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The relationship between cardio‐ankle vascular index and subclinical atherosclerosis evaluated by cardiac computed tomographic angiography

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The cardio-ankle vascular index (CAVI) is a new noninvasive index to evaluate arterial stiffness. We investigated whether CAVI can predict severity, extent, and burden of coronary artery disease by comparing results with cardiac computed tomographic angiography (CCTA).


CAVI may predict the presence of subclinical atherosclerosis.


We prospectively enrolled 95 patients (66% male; mean age, 50 ± 16 years) who underwent both CCTA and CAVI consecutively. We evaluated if CAVI correlated with (1) severe stenosis (≥50%); (2) plaque extent, determined by a segment-involvement score (SIS), defined by the total number of coronary artery segments containing any plaque; and (3) plaque burden, determined by a segment-stenosis score (SSS), defined by the extent of obstruction of coronary luminal diameter in individual coronary artery segments.


Bivariate analysis showed a statistically significant relationship not only between CAVI and SIS, but also between CAVI and SSS (r2 = 0.4, P < 0.0001 for SIS; r2 = 0.36, P < 0.0001 for SSS). Multivariable logistic analysis demonstrated that CAVI is significantly associated with SSS >5 (odds ratio [OR]: 2.3, 95% confidence interval [CI]: 1.1-7.8, P = 0.03) and SIS >5 (OR: 2.3, 95% CI: 1.1-5.8, P = 0.02), but not severe stenosis (OR: 1.7, 95% CI: 0.9-4.3, P = 0.13), after adjusting for age, sex, chest pain, hypertension, dyslipidemia, family history, diabetes, and current smoking.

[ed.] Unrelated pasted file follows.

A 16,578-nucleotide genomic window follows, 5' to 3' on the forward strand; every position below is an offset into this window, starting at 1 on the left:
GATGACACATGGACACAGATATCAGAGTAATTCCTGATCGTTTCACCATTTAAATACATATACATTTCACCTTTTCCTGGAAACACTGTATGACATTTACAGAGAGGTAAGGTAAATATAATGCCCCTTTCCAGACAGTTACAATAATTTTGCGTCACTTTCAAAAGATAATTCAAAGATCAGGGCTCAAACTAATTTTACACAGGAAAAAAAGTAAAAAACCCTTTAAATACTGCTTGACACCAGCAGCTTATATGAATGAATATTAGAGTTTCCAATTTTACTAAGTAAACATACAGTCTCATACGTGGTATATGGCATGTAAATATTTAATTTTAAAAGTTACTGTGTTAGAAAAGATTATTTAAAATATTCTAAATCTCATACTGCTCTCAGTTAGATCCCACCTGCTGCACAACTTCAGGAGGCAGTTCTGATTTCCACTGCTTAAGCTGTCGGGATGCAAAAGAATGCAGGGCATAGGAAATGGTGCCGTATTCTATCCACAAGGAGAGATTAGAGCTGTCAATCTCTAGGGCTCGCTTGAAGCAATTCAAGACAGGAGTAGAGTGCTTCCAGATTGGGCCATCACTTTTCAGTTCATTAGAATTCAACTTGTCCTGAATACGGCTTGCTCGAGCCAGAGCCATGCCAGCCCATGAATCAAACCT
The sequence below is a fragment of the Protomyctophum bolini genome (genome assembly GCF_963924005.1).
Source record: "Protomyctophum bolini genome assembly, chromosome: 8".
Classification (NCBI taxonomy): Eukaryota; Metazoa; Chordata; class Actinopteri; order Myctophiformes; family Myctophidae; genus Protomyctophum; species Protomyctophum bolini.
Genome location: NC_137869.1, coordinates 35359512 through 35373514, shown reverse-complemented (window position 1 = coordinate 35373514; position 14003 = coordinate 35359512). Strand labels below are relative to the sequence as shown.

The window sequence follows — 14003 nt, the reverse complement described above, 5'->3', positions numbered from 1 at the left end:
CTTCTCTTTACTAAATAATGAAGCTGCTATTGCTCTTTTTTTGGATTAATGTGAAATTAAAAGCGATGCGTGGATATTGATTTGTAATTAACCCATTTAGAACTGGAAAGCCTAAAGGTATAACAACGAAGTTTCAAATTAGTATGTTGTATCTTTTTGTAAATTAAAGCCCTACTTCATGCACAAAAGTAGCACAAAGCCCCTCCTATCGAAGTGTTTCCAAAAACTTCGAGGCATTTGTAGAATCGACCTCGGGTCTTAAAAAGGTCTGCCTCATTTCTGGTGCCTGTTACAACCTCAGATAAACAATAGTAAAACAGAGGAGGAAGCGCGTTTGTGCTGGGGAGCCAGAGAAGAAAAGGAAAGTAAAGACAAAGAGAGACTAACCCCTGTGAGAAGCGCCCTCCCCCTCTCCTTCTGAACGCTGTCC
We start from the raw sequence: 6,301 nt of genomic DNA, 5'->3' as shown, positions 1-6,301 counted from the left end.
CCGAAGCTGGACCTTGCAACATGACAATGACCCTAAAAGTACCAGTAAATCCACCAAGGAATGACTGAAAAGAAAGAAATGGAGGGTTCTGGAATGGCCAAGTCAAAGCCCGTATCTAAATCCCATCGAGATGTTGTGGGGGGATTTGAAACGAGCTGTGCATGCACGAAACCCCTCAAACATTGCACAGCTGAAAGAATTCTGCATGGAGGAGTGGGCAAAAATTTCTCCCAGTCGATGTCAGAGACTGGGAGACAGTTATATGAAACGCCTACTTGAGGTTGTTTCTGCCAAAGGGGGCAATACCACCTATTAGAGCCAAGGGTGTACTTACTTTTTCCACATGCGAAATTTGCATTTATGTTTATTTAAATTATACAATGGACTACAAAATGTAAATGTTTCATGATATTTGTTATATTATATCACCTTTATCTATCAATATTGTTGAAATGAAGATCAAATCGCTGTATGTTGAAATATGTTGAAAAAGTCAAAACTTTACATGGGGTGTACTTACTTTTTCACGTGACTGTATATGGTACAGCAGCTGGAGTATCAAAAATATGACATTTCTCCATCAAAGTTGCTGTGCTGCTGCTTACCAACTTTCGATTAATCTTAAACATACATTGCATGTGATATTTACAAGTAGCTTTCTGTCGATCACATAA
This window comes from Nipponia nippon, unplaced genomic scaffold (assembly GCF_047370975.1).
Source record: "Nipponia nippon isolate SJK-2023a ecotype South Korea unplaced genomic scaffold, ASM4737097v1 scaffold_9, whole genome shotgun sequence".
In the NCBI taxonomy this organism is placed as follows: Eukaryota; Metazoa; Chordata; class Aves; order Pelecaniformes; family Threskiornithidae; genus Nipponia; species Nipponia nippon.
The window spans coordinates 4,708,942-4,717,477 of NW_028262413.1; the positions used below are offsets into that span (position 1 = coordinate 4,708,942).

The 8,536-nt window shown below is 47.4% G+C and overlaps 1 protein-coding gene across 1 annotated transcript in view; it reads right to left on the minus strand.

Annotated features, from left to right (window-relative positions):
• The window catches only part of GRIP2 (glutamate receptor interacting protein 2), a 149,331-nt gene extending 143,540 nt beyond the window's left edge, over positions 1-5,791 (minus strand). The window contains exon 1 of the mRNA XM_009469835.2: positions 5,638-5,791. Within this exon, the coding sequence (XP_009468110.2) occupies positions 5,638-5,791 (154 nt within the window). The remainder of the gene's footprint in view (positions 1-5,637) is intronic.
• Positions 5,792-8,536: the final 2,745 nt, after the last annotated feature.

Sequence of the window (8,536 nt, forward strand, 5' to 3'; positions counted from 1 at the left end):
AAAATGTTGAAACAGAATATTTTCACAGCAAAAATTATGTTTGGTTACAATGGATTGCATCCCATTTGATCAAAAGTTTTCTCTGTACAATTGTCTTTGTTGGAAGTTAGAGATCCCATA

We demonstrated that CAVI had a significant relationship with subclinical coronary atherosclerosis evaluated by CCTA, especially in relation to plaque burden and plaque extent, but not severe stenosis. Thus, CAVI may reflect coronary atherosclerosis burden more than severity.

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